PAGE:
5. Gil

    Gap year or Unschooling year

    I would do it and in a heart beat, the middle school years are ideal for this sort of thing in my opinion, and I don't just think it is ideal for ALs, but even many kids who are learning at the usual pace. However, I recognize the effectiveness and benefit of a taking a "gap year" or even "gap years" during middle school are somewhat anchored by how much money or time the family can invest in enabling the childs interest, what level of access the child will have to a mentor, what kind of coaching/support they can get on an in-depth project, etc. Depending on the childs maturity and ability to self-regulate, he may need more/less parental support to make any progress with a particular project, no matter how interested he is in the field/subject in theory. Depending on the richness and value of other opportunities available, I'd even be willing allow my kid to pause in the regular study of Reading/Writing and Math.
  6. Gil

    school plans for 2019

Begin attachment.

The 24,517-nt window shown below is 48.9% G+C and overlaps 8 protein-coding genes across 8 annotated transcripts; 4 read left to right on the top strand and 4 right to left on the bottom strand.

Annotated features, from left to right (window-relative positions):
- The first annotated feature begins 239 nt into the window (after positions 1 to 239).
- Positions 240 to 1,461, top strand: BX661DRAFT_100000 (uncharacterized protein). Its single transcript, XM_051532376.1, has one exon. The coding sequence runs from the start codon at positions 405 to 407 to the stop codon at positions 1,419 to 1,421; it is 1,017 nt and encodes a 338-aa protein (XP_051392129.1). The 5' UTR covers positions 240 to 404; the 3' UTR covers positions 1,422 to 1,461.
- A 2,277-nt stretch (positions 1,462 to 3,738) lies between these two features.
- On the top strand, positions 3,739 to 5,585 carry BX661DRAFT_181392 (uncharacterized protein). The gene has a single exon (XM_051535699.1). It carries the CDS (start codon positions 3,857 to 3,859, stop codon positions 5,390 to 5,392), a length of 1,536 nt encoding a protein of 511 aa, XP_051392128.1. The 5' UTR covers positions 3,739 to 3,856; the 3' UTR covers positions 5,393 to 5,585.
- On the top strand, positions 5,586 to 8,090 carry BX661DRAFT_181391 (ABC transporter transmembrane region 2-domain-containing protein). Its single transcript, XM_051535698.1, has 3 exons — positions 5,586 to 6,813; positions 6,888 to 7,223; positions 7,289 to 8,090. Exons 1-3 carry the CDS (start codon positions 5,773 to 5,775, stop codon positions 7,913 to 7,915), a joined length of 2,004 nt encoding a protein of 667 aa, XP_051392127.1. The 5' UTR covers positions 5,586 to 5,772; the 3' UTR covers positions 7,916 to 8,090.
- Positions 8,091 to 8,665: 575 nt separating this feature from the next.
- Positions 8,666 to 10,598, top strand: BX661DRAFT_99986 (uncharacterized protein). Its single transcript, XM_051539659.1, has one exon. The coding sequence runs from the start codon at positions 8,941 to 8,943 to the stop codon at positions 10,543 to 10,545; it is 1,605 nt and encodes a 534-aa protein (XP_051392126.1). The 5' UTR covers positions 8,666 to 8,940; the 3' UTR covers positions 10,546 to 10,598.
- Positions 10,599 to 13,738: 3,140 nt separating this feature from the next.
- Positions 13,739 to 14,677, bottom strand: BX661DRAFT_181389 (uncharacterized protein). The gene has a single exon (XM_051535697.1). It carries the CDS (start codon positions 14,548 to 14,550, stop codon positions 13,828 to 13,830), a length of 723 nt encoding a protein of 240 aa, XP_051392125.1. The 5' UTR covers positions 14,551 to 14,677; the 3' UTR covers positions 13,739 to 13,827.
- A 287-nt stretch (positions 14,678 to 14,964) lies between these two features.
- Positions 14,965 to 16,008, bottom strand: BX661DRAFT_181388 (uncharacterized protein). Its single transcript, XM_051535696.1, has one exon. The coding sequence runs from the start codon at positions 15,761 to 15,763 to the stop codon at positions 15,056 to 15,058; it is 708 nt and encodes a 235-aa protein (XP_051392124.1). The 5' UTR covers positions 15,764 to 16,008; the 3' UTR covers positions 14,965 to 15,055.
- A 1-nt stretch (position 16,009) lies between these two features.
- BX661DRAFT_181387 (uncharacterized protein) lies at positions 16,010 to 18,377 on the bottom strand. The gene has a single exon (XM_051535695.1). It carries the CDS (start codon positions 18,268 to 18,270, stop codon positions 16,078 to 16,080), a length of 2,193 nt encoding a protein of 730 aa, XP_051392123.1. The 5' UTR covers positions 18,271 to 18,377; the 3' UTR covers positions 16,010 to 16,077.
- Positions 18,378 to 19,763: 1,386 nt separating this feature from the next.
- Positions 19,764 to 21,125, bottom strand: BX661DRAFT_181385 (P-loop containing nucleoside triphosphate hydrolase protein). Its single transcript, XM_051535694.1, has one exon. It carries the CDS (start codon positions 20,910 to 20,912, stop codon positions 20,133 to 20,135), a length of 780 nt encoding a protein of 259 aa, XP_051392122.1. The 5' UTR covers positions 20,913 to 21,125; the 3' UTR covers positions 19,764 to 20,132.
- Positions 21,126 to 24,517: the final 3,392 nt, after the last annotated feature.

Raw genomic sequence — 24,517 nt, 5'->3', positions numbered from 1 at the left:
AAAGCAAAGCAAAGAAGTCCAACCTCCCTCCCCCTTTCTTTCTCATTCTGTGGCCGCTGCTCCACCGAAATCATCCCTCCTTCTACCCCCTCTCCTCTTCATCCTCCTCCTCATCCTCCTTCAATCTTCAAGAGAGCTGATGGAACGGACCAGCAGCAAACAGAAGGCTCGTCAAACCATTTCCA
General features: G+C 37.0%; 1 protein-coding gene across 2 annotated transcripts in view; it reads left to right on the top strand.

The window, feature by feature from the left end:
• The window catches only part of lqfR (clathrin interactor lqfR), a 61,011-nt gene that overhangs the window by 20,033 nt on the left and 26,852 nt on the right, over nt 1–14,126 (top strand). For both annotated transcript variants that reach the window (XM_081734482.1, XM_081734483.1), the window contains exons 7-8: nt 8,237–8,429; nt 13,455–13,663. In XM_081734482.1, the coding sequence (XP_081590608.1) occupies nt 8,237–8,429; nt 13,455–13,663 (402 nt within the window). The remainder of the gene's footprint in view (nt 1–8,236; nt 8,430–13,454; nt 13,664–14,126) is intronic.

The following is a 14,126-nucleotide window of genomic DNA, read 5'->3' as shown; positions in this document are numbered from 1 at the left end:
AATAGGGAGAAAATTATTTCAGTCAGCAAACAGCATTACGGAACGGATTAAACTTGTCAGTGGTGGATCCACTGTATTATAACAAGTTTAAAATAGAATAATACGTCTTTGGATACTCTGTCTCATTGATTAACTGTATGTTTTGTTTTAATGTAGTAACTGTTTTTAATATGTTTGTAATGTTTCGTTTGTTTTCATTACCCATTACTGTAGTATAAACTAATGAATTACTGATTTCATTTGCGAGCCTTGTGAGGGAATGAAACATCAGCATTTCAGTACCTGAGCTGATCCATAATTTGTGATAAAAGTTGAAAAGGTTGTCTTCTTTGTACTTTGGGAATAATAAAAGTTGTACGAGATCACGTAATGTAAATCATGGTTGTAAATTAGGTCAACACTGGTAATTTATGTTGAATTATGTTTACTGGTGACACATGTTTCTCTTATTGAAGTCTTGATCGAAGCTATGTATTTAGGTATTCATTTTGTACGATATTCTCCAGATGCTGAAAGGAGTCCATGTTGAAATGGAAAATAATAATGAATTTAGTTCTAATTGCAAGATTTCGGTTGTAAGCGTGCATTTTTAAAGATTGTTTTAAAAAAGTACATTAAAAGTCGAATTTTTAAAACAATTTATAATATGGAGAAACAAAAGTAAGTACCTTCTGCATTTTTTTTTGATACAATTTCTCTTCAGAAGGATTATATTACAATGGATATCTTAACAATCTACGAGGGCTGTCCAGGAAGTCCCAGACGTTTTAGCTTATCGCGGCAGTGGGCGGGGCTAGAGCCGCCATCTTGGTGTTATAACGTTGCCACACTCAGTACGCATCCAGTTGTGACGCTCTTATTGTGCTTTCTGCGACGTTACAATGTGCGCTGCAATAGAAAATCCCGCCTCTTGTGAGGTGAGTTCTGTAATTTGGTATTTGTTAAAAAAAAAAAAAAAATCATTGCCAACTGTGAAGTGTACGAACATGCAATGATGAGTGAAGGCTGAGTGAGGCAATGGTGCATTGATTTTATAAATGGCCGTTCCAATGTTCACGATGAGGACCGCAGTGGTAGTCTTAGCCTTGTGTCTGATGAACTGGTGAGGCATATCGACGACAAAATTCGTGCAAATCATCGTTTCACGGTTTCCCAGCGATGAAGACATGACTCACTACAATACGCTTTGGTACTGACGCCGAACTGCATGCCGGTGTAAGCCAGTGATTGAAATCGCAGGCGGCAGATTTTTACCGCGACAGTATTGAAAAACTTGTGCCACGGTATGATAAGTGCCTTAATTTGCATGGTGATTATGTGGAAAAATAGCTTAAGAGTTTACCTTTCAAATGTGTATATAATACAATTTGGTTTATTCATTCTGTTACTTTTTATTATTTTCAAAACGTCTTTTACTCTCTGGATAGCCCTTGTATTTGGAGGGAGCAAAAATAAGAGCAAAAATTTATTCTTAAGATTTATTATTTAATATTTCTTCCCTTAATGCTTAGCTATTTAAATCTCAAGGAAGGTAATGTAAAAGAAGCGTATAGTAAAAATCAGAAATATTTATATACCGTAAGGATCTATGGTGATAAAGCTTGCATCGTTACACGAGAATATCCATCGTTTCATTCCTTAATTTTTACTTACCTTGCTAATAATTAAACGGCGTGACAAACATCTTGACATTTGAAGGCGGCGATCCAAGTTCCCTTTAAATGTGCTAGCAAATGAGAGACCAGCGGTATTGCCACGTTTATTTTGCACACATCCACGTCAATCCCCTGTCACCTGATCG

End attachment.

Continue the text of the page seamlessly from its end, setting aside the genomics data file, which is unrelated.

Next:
We're in the US, but our school year runs Jan-Dec so we'll begin 6th grade in 2 days! I prefer to keep the schedule more streamlined, but they have insisted that they want all 6 classes on the schedule for 6th grade, which for us is....new. We're probably going to be tweaking our schedule until April or May until we find a rhythm that fits our needs just right. For 6th grade they're going to be doing Japanese, Math, Social Studies, Physics, Tech Ed, and of course Spanish. Japanese Language I don't teach this, I just make sure that they have time in their schedule and tell them to sit and do it. They are going to continue using the same Japanese program and hope to finish level 2 this year. Good luck to them. Math is in 3 strands: Directed Independent Study -- Choosing a topic from a stack of math books/magazines to read and research more about on their own. Math Clinic-- I sat with them and went over their notebooks and textbooks from the last ~18 months quizzing them and spot-checking until we found any and (hopefully) all topics that they feel iffy about. This year, each boys math lessons will be focused will be working through their individual list of topics/concepts that they feel iffy on. Daily Review and Practice for Mastery -- Exactly what it sounds like. We do this to every.single.day. Social Studies is a self-study course this year since I have one who is more interested in the Humanities side (World Religions) and the other who is more interested in the Social Sciences side (Economics). I went nuts for a while trying to figure out how to balance this in the schedule but finally realized that it's better, simpler, easier if Social Studies remains an at-will subject, so I ordered a cheap introductory textbook in World Religions and Macro Economics, and I've given them the Dewey Decimal chart bookmark so that they can find more on their topic if they're interested. I'm going to encourage them to read and study in their area every week, but I'm not going to require it or monitor it. I simply don't have the time. Physics We started (and re-started) physics in 5th grade and hope to complete the course in 6th. I teach Physics on an "every-other-day" basis, so that they have time to work problems independently between classes a Technology Education Is going to be intense this year. We're coming out of a big programming year, and so 6th grade is going to be project-heavy. We'll continue to have our normal programming class on the days that I'm not teaching physics. Buddy has a short list of projects that he'd like to try, but Pals project is laser-focused, he is going to make a collection of (simple) games for Nintendo from scratch. He's really excited about the idea so I am too. Intensive Spanish We're trying to achieve fluent (non-native) bilingual status, but we have no ties to Hispanic culture/language, so we take a very unorthodox, but comprehensive and systematic approach to learning and using Spanish. We'll continue with our multi-tiered approach to Spanish. In 2019 we will have: Not Really Sure What to Call Our Approach to pseudo Language Arts (kinda) -- I work with one of The Boys and listen to him read a passage from a story of his choice. We pick a short passage from his story and go over it with a large-toothed comb. The next day I do the other kid Reading and Studying the Encyclopedia -- Each day, we sit down as a group and deep-read through an article from the Spanish children's encyclopedia. We stay with each article for one week and (usually) by the end of that week, they can (usually) discuss or explain something about the topic in their own words. Weekly Presentations -- Are something we've done since 1st grade, but now they have to be given in Spanish. They can research on their topic in English, but they have to present in Spanish and the Q and A after has to be in Spanish.